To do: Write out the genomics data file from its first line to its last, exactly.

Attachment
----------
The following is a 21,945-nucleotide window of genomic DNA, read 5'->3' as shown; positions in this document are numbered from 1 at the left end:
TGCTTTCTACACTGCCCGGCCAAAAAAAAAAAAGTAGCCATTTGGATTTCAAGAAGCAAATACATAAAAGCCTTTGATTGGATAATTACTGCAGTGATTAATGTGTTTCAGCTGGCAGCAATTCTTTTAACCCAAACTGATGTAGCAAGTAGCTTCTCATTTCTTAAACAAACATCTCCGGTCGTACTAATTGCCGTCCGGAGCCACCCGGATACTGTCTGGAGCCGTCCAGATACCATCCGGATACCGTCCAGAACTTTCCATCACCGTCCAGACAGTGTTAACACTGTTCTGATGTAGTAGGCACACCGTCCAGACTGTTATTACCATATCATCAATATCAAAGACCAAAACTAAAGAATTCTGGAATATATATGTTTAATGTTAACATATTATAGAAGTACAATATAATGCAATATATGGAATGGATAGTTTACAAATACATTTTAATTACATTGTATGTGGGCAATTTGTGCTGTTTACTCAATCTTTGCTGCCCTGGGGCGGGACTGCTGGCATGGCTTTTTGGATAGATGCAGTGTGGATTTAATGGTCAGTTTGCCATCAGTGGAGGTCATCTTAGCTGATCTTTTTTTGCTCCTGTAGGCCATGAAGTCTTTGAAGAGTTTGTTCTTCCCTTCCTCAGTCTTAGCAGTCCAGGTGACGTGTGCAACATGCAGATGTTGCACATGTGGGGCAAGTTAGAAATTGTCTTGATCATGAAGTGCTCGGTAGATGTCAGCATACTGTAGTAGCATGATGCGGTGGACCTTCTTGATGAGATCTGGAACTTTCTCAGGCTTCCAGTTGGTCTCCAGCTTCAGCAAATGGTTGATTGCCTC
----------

The following is a 21,945-nucleotide window of genomic DNA, read 5'->3' as shown; positions in this document are numbered from 1 at the left end:
TGCTTTCTACACTGCCCGGCCAAAAAAAAAAAAGTAGCCATTTGGATTTCAAGAAGCAAATACATAAAAGCCTTTGATTGGATAATTACTGCAGTGATTAATGTGTTTCAGCTGGCAGCAATTCTTTTAACCCAAACTGATGTAGCAAGTAGCTTCTCATTTCTTAAACAAACATCTCCGGTCGTACTAATTGCCGTCCGGAGCCACCCGGATACTGTCTGGAGCCGTCCAGATACCATCCGGATACCGTCCAGAACTTTCCATCACCGTCCAGACAGTGTTAACACTGTTCTGATGTAGTAGGCACACCGTCCAGACTGTTATTACCATATCATCAATATCAAAGACCAAAACTAAAGAATTCTGGAATATATATGTTTAATGTTAACATATTATAGAAGTACAATATAATGCAATATATGGAATGGATAGTTTACAAATACATTTTAATTACATTGTATGTGGGCAATTTGTGCTGTTTACTCAATCTTTGCTGCCCTGGGGCGGGACTGCTGGCATGGCTTTTTGGATAGATGCAGTGTGGATTTAATGGTCAGTTTGCCATCAGTGGAGGTCATCTTAGCTGATCTTTTTTTGCTCCTGTAGGCCATGAAGTCTTTGAAGAGTTTGTTCTTCCCTTCCTCAGTCTTAGCAGTCCAGGTGACGTGTGCAACATGCAGATGTTGCACATGTGGGGCAAGTTAGAAATTGTCTTGATCATGAAGTGCTCGGTAGATGTCAGCATACTGTAGTAGCATGATGCGGTGGACCTTCTTGATGAGATCTGGAACTTTCTCAGGCTTCCAGTTGGTCTCCAGCTTCAGCAAATGGTTGATTGCCTC